serious trouble, and how they have dealt with illegal unionist marches
through nationalist areas."

He added: "In Portadown, we saw the absurd situation where an
Orangeman put his car across the road and the PSNI refused to move it,
allowing for an Orange parade to go into an area where the Parades
Commission stated they should have no access."

Mr McCartney said the Derry parade was not contentious as it walked
from the Guildhall to the Hunger Strike Monument in Rossville Street
and took less than 15 minutes to pass.

"At a time when areas are being terrorised by car criminals and our
schools are being destroyed by vandals, it seems that the PSNI feel
that it is better to spend their resources tracking down republicans
to caution them about a parade no-one complained about.

"This was the tactics of the RUC who dedicated themselves to harassing
republicans instead of providing a policing service to the whole
community, and it seems the PSNI are following on from where the RUC
left off," he said.

A spokesman for the Foyle PSNI hit back, saying that proper
notification had not been given before the march was staged.

He confirmed: "This was an illegal parade and unfortunately on this
occasion the notification required to hold a parade was not received.

"The matter is being investigated and a report is currently being
prepared for the Director of Public Prosecutions."


Team Of Marshalls Trained For The Marching Season

By Brendan McDaid
01 June 2005

A new team of marshals have been trained in Londonderry ahead of this
summer's Orange Order and Apprentice Boys marching seasons in

A total of 17 people have now undergone full training for shepherding
marches across the North West.

The training took place at the East Tyrone College of Further and
Higher Education under tutor Ivan Flack.

The marshals will assist the local Grand Orange Lodge, the Apprentice
Boys of Derry and Women's Loyal Orange Lodges.

Spokesman for the Loyal Orders, William Wary, said: "A number of years
ago the Apprentice Boys and Orange Order decided to take the
stewarding of events to another level for the betterment of our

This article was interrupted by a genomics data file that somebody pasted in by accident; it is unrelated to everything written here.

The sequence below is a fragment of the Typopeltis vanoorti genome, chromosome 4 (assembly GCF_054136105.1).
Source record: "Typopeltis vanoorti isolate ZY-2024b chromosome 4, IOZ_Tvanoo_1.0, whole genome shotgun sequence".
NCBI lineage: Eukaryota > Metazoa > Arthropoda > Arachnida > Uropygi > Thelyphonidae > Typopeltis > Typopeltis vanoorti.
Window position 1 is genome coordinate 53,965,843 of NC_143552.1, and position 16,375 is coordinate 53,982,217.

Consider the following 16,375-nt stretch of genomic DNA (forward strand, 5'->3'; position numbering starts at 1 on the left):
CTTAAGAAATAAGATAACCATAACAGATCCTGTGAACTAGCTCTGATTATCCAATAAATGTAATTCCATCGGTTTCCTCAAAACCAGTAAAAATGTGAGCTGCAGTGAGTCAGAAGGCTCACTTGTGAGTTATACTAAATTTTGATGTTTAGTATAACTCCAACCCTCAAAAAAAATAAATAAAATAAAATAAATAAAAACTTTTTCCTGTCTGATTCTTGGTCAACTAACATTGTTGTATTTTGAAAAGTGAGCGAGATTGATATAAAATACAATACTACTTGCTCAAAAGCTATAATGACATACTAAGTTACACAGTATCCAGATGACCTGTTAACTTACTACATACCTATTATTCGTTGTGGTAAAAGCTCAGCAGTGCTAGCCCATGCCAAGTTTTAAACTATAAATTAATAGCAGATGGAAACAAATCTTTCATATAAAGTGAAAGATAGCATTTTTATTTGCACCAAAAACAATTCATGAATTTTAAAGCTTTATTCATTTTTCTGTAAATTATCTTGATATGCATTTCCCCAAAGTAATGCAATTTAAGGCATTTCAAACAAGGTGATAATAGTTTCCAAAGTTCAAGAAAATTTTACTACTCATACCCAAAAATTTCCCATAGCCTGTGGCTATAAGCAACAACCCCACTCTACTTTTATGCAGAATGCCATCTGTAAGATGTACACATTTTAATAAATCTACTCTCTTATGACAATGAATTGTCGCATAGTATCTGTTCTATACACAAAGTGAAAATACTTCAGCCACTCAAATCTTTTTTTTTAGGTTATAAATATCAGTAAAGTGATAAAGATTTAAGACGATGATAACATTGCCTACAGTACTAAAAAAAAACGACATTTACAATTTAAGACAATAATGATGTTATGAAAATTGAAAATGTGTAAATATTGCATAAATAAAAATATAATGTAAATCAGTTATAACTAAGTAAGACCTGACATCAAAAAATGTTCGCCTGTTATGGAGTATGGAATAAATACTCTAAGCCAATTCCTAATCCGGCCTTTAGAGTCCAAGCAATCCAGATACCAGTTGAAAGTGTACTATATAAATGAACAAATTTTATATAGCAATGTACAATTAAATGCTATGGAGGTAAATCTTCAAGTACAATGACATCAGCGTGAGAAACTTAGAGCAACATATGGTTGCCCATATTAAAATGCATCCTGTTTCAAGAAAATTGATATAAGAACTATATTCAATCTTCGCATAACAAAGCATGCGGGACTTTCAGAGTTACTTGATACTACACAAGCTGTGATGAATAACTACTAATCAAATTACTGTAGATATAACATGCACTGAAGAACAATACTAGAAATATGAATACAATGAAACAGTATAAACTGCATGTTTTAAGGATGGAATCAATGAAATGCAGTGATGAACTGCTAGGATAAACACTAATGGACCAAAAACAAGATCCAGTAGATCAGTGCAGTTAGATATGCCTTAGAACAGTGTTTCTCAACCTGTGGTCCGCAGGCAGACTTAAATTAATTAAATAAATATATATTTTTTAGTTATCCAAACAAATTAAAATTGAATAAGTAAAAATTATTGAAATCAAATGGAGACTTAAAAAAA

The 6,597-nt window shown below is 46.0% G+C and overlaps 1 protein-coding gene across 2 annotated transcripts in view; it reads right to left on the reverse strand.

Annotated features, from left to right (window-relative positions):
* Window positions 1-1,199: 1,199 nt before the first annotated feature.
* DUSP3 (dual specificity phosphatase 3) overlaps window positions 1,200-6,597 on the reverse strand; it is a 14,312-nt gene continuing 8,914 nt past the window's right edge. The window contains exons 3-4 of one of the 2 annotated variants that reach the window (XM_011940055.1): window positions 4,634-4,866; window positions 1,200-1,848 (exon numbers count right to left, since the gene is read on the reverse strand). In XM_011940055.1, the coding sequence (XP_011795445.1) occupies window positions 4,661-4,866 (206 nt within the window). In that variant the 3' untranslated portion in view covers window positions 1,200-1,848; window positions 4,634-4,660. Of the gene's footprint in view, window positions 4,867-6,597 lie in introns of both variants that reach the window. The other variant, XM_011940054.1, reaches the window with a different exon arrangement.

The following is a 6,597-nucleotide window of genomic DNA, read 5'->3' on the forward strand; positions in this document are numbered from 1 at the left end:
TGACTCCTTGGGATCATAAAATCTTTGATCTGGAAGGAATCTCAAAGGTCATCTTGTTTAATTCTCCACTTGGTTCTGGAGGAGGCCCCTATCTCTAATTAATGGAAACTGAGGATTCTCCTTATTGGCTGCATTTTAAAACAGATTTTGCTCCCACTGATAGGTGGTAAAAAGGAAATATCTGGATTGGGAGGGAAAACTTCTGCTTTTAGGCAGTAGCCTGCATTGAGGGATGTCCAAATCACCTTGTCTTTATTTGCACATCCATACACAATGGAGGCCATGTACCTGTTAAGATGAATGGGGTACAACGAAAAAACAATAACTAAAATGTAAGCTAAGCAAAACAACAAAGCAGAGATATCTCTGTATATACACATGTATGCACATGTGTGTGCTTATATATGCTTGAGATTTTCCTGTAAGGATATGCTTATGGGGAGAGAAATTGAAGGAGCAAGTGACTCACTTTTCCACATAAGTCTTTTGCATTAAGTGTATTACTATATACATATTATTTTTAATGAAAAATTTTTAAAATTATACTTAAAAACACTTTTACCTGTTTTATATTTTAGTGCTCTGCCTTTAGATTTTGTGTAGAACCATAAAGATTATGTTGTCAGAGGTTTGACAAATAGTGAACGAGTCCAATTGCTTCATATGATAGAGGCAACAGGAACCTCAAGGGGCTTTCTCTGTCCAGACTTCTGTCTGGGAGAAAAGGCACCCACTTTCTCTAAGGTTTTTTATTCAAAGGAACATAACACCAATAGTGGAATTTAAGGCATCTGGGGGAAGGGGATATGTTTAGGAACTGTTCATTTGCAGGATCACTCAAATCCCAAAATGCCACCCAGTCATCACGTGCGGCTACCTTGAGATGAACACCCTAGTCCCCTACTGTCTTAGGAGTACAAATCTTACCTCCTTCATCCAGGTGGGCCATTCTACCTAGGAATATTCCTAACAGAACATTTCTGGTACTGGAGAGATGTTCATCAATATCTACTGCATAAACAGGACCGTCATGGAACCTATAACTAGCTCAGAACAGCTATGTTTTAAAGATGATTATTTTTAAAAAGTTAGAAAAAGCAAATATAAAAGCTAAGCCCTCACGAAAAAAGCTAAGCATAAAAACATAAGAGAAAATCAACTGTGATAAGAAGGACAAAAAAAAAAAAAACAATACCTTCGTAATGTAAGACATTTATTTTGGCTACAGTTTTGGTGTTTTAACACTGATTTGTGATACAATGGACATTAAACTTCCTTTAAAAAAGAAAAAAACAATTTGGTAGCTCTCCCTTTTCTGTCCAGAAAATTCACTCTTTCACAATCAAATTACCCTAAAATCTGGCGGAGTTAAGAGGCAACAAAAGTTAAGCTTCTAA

cultural and diverse city.

"Since training began in 1998, results and successes have been seen at
all parades and events organised by the local orders in Londonderry
and the process has gathered momentum.

"At the completion of this current training, all Loyal Orders in the
city now have people fully trained and qualified to steward any

He added: "When an event is being organised it is important that the
marshals take everything into account, so that they are ready to deal
with any situation.

"The training has taught our stewards this and has given them the
ability to deal with most situations.

"It has also taught them to liaise with all sections of the community,
including the public, police and all other emergency services."

Mr Wray said building upon such improvements was now a priority.

"We endeavour to continue to improve community relations within our
city, and further afield, for the benefit of all communities.

"We look forward to working with our newly qualified marshals and wish
them every success at any event they are stewarding."


Review Sought Over Asbestos Plans

Residents opposed to plans for a temporary asbestos storage site
outside Crumlin are to apply for a judicial review to overturn the

The residents will lodge papers for the review on Thursday after
holding a meeting to gauge the level of support for continuing to
oppose the plant.

The meeting, on Wednesday, was attended by South Antrim MP William

It is proposed that asbestos from all over the province will be taken
to the site at Crosshill for dumping.

The government has said the plant will pose no risk to health, and
gave plans for it the green light in March.

The proposal will see double bagged asbestos being transported to
Crosshill by the firm Eastwood Ltd, where it will be stored in steel
containers before it is moved for final disposal.

However, objectors say they are taking the action because they believe
the risk of contamination is too great.

Story from BBC NEWS:
Published: 2005/06/01 21:34:58 GMT


Resounding No From Dutch To EU Treaty

Denis Staunton, in The Hague

Dutch voters have overwhelmingly rejected the EU constitution but
the leaders of the EU's three main institutions said last night that
other member states must continue to ratify the treaty.

The constitution was rejected with 62 per cent voting No, based on a
turnout of 63 per cent of voters. The size of the No victory and the
level of voter participation were both higher than predicted.

Dutch prime minister Jan Peter Balkenende promised to respect the No
vote, although the referendum was not binding on parliament.

"Dutch voters have given a clear signal. It is obvious that we will
respect this outcome completely," he said.

He insisted, however, that other countries should continue to try to
ratify the constitution and decide how to proceed after all member
states have had their say. "We have to know where each country stands